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Posted at: Apr 24, 2019, 7:09 AM; last updated: Apr 24, 2019, 2:01 PM (IST)

Mining blocks in Punjab upheld, but HC quashes e-auction notice

Mining blocks in Punjab upheld, but HC quashes e-auction notice

Saurabh Malik

Tribune News Service

Chandigarh, April 23

About six months after the Punjab government introduced a policy of creating mining blocks and going for open auction through progressive bidding, the Punjab and Haryana High Court has upheld the same, but quashed the e-auction notice as mining areas had not been identified.

The Bench of Justices Mahesh Grover and Lalit Batra ruled: “We uphold the state policy in creating blocks and going for open auction through progressive bidding, but would observe ‘only after identifying the mining area’, and precisely for this reason we quash the e-auction notice.”

The Bench added that the auction notice was totally vague and in contravention of the law settled by courts. It was also violative of the guidelines issued by the Ministry of Environment and Forest.

Disposing of three petitions, the Bench also directed the state to issue a fresh auction notice by defining mining areas. Setting a three-month deadline, it till then permitted petitioners having mining contracts earlier to carry on in accordance with the old policy. This, the Bench asserted, would not stall infrastructural projects.

The mining auction was to be held on December 27, 2018, for sand and gravel.

But the HC made it clear that any proceedings in furtherance of the auction notice dated October 31 and the policy dated October 26, 2018, would remain stayed. The Bench was told that the policy envisaged the award of contracts by way of block-wise auction comprising stretches of rivers/contiguous blocks of districts, wherever mineral was available. If mineral available was not sufficient in a particular area, it was to be clubbed with the adjoining district to form a workable block.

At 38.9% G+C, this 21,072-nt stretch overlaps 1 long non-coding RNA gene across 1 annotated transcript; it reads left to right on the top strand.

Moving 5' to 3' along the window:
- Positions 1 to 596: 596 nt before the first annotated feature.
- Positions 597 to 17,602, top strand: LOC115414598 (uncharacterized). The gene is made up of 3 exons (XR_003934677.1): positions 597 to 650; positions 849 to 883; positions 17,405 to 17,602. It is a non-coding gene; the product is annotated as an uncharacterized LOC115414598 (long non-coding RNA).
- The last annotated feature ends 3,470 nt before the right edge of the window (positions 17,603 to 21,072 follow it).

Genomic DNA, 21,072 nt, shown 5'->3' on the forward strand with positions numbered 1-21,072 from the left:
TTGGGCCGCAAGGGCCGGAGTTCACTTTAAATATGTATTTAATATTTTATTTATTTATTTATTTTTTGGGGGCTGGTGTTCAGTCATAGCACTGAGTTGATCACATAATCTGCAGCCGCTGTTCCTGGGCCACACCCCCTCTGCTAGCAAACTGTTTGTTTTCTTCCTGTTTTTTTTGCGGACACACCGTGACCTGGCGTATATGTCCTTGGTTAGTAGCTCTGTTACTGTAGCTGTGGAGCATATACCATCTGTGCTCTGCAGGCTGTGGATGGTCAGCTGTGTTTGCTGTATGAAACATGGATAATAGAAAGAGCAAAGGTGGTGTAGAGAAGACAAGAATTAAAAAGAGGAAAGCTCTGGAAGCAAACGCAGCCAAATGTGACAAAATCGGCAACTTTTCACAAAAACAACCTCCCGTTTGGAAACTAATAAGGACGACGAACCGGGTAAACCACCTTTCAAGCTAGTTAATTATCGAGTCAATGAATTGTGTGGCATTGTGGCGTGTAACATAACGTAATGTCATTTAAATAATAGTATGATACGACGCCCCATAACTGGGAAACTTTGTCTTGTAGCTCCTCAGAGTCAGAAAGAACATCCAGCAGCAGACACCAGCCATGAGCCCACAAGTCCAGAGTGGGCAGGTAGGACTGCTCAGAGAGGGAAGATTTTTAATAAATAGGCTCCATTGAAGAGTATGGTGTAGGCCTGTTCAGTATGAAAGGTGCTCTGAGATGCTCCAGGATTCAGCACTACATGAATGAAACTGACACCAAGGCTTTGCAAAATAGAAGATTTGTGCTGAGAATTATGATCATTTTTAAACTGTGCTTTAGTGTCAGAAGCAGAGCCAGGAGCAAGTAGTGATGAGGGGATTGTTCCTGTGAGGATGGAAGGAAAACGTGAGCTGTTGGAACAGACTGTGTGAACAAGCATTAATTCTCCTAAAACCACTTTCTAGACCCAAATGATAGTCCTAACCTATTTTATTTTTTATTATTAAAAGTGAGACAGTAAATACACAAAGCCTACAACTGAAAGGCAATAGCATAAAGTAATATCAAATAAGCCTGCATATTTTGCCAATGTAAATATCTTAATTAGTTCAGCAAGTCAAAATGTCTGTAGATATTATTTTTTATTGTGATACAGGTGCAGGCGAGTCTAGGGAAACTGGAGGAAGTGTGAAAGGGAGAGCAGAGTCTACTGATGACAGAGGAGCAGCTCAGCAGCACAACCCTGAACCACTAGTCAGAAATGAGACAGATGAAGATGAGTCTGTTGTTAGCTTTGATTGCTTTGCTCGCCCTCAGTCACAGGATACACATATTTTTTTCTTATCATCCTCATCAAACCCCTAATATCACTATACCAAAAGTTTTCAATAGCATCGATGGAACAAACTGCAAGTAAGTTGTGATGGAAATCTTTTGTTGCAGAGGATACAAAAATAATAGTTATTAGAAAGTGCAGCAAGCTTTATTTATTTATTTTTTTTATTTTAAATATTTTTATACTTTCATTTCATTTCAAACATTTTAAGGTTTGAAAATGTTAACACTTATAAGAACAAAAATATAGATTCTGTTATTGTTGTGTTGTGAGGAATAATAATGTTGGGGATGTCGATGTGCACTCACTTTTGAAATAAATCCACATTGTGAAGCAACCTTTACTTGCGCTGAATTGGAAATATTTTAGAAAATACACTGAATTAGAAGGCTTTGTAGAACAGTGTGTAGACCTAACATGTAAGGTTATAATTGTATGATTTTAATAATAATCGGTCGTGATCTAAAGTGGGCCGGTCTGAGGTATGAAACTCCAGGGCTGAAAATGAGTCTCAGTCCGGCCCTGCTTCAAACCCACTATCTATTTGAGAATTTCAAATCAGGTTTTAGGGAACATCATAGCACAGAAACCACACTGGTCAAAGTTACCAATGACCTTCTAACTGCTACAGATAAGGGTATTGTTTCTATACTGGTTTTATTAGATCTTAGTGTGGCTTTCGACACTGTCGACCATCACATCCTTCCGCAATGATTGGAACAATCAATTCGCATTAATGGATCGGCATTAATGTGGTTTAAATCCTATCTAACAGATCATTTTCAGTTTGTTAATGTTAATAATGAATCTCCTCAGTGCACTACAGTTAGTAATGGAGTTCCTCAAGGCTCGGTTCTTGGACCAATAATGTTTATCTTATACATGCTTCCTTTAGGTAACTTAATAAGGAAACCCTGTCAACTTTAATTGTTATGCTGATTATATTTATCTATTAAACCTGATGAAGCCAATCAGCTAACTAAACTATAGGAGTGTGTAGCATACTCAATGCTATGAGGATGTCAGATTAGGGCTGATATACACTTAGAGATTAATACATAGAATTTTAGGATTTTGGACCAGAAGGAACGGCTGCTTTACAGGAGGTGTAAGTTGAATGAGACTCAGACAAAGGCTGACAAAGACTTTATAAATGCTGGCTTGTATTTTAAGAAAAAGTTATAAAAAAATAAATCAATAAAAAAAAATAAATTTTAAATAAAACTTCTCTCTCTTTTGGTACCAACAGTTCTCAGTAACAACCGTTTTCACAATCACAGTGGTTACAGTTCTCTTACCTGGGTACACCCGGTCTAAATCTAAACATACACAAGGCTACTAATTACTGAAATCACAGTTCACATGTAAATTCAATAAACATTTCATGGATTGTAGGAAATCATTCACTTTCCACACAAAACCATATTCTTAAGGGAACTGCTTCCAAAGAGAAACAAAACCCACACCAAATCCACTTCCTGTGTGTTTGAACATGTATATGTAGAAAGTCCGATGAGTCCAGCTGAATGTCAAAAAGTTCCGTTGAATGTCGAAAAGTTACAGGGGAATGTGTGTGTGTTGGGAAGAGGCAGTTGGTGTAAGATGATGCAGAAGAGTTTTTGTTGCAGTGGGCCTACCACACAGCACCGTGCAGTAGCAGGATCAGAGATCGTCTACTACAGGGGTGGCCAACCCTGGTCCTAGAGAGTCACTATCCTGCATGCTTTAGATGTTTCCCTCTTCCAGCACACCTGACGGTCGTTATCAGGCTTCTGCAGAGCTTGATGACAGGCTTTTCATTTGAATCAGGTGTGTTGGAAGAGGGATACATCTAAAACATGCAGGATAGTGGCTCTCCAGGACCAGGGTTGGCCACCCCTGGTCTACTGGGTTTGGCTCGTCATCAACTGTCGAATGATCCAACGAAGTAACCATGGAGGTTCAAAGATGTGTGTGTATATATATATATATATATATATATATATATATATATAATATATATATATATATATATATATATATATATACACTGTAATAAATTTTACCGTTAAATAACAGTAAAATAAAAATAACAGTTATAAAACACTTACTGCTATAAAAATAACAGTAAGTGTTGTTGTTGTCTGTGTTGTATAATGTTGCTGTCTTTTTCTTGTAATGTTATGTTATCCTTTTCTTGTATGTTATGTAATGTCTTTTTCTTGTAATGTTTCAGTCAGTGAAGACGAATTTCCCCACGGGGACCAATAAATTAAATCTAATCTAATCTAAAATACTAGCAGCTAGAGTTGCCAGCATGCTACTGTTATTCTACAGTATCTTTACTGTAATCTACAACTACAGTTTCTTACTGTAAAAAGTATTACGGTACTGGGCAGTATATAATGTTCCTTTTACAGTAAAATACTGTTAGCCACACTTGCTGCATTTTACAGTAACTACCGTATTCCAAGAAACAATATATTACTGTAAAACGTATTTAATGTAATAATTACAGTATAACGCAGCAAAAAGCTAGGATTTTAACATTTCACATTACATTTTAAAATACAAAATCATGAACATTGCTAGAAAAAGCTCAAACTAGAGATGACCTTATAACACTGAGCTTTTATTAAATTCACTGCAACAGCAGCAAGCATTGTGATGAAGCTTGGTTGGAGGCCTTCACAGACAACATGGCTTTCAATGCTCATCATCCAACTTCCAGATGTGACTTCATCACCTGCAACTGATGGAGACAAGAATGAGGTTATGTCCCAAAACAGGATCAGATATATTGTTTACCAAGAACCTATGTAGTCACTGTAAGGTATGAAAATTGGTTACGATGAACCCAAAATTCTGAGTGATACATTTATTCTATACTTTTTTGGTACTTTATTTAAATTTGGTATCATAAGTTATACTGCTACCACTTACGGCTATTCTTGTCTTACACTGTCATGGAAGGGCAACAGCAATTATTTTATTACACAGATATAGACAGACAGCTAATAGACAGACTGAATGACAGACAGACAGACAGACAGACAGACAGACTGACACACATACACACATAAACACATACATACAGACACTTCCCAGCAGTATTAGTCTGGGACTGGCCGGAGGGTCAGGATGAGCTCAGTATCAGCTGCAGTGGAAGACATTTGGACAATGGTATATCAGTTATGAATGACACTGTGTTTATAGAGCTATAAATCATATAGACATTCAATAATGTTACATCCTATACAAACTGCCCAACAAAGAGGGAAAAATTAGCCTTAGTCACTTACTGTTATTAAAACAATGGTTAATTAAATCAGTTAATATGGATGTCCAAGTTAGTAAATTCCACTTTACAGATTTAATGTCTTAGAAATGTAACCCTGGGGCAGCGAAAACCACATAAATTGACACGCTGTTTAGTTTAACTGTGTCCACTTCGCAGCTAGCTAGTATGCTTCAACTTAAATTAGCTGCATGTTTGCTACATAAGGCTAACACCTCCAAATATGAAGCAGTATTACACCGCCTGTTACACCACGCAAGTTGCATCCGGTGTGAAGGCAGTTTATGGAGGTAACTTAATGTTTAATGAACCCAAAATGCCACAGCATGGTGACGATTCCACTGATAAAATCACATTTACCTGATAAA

The petitioner-mining contractors’ case was that the notification indicated creation of blocks, but without identifying the area to be mined, which was ambiguous and incapable of being worked out.

Referring to the e-auction notice, the Bench added that it created blocks, but with no specified mining area. For example, block 1 comprised Ropar and block 2 consists of SBS Nagar, Jalandhar, Ludhiana, Barnala, Sangrur, Mansa, while block 3 was of Moga, Ferozepur, Muktsar, Fazilka, Bathinda and Faridkot

“Such a vague description of the mining area is an invitation to ravage,” the Bench added.

How is it possible?

It is difficult to comprehend how a mining contractor would make a bid in an open auction for mines that have not been identified or described by any revenue record or other means. HC Bench

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